2. Nutrition (per serving): 308 calories, 24.2g total fat, 81.7mg cholesterol, 536mg sodium, 372.2mg potassium, 1.9g carbohydrates, <1g fiber, <1g sugar, 19.6g protein

Sausage and Red Pepper Tomato Sauce

It must be Monday, y’all!  So let’s link up all our best real food recipes that can be made ahead!

Recently, I began noticing a certain blogger who is a contributor to Chowstalker.  I began noticing her not just because she was posting wonderful-looking recipes, but because instead of accompanying the recipes with a photo, she was posting gorgeous – and creative – illustrations.  Her name is Alex Boake, and she is a professional illustrator based in Toronto, as well as a marvelous cook.

I began following Alex’s blog, and she has become a contributor to Make Ahead Monday (in fact, she’s linked up this very recipe).  Recently, she contacted me and suggested we do a “recipe swap” – she’d choose a recipe I’d posted, cook it and do one of her marvelous illustrations, and I would choose one of her recipes, cook and photograph it.  I agreed quite eagerly, and we decided on the recipes and when we would post them.

It was hard to choose which of Alex’s delicious recipes to cook but I decided on this one – Sausage and Red Pepper Tomato Sauce.  And I am so glad I did – this is one of the best pasta sauces I’ve ever had.  It also makes a ton – I fed it to eight people for dinner and still had 6 quart jars leftover for my freezer; the recipe will initially fill an 8-quart stock pot to the brim.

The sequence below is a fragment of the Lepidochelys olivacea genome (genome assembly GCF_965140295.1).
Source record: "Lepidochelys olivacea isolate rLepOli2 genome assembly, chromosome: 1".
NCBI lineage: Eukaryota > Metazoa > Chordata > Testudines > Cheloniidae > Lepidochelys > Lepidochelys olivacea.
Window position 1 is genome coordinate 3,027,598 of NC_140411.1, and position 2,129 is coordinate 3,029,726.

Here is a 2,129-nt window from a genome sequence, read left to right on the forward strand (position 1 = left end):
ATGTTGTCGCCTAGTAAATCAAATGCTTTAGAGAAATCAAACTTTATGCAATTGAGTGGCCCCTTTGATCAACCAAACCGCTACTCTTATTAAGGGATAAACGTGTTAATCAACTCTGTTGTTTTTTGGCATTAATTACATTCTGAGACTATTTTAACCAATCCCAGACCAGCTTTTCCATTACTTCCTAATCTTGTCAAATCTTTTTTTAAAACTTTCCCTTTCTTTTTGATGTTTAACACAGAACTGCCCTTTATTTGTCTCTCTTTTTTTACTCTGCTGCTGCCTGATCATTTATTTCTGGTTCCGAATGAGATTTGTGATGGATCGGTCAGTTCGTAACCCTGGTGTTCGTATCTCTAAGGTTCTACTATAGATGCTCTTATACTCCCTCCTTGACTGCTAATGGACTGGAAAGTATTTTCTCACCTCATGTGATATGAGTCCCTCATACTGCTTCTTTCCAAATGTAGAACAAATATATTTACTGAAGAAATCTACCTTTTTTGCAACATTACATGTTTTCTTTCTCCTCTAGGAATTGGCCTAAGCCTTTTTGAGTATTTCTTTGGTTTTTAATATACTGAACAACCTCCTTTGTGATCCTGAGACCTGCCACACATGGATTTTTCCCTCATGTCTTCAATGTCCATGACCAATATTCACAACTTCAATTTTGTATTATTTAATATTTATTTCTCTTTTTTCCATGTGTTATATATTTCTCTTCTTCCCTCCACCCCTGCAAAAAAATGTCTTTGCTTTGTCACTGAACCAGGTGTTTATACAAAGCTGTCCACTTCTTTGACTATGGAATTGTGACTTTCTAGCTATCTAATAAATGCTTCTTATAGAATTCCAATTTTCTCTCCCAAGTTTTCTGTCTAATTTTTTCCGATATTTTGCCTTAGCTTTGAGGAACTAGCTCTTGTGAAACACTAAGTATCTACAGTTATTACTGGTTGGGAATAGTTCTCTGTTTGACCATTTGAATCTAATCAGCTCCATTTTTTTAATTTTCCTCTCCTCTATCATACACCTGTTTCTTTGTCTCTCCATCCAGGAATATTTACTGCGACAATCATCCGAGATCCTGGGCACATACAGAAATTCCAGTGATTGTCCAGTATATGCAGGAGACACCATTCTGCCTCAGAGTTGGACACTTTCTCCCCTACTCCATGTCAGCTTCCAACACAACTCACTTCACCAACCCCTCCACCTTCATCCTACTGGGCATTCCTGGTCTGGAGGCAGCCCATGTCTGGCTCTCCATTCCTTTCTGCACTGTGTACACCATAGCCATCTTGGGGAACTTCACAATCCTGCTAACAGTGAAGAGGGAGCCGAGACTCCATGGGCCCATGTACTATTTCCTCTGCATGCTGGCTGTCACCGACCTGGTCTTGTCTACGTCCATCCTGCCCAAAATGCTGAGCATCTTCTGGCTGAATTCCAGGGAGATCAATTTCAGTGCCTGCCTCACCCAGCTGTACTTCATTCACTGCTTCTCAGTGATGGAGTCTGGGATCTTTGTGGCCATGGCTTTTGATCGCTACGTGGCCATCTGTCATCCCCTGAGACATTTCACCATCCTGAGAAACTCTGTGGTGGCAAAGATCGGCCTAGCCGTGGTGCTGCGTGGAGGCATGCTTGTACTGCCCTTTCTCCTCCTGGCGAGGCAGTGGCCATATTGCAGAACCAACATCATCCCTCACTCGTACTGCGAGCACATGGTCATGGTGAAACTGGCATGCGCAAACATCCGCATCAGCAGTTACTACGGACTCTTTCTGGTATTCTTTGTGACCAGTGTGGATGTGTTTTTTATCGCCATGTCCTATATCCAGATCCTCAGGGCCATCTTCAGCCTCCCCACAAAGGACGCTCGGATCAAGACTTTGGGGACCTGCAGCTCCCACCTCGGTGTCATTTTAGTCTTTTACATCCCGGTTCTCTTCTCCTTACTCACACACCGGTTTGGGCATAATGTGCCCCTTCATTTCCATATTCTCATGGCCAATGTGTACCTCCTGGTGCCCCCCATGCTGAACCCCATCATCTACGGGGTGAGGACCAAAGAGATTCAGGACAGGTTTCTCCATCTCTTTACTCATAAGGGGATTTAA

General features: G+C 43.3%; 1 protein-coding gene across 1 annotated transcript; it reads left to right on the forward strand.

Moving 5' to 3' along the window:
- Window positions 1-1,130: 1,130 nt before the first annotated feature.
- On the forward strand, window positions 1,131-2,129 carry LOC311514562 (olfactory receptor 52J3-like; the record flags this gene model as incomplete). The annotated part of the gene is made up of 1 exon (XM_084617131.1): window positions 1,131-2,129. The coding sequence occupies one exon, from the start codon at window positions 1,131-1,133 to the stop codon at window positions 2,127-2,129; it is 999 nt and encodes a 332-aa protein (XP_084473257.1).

I made a couple of minor modifications to the original recipe.  Alex calls for 4 pounds of hot Italian sausage in casings; I was feeding people who weren’t tolerant of extremely spicy foods, so I used 2 pounds of hot Italian sausage and 2 pounds of plain ground pork.  In addition, I only had bulk sausage so I couldn’t pre-cook them in the casings, but I don’t think the sauce suffered from the change.  I increased the mushrooms from 14 ounces (her recipe specifies half of a 28-ounce package) to 1 pound.  I also streamlined the recipe directions a little; Alex presents her recipes in a lovely conversational format, and my OCD kicks in when I begin writing them 🙂 However, the recipe is essentially the same.

I served this over pasta for my guests; Beloved and I had it over a roasted parsnip puree.  I have plans for the leftovers, so expect to see this make a reappearance in the future.  And, as always, if you don’t eat pork you can replace it with turkey sausage/ground turkey.

And please visit Alex’s blog; her recipes are delicious, her illustrations are stunning, and she is a sweetheart.

Sausage and Red Pepper Tomato Sauce
Sausage and Red Pepper Tomato Sauce
Serves: 20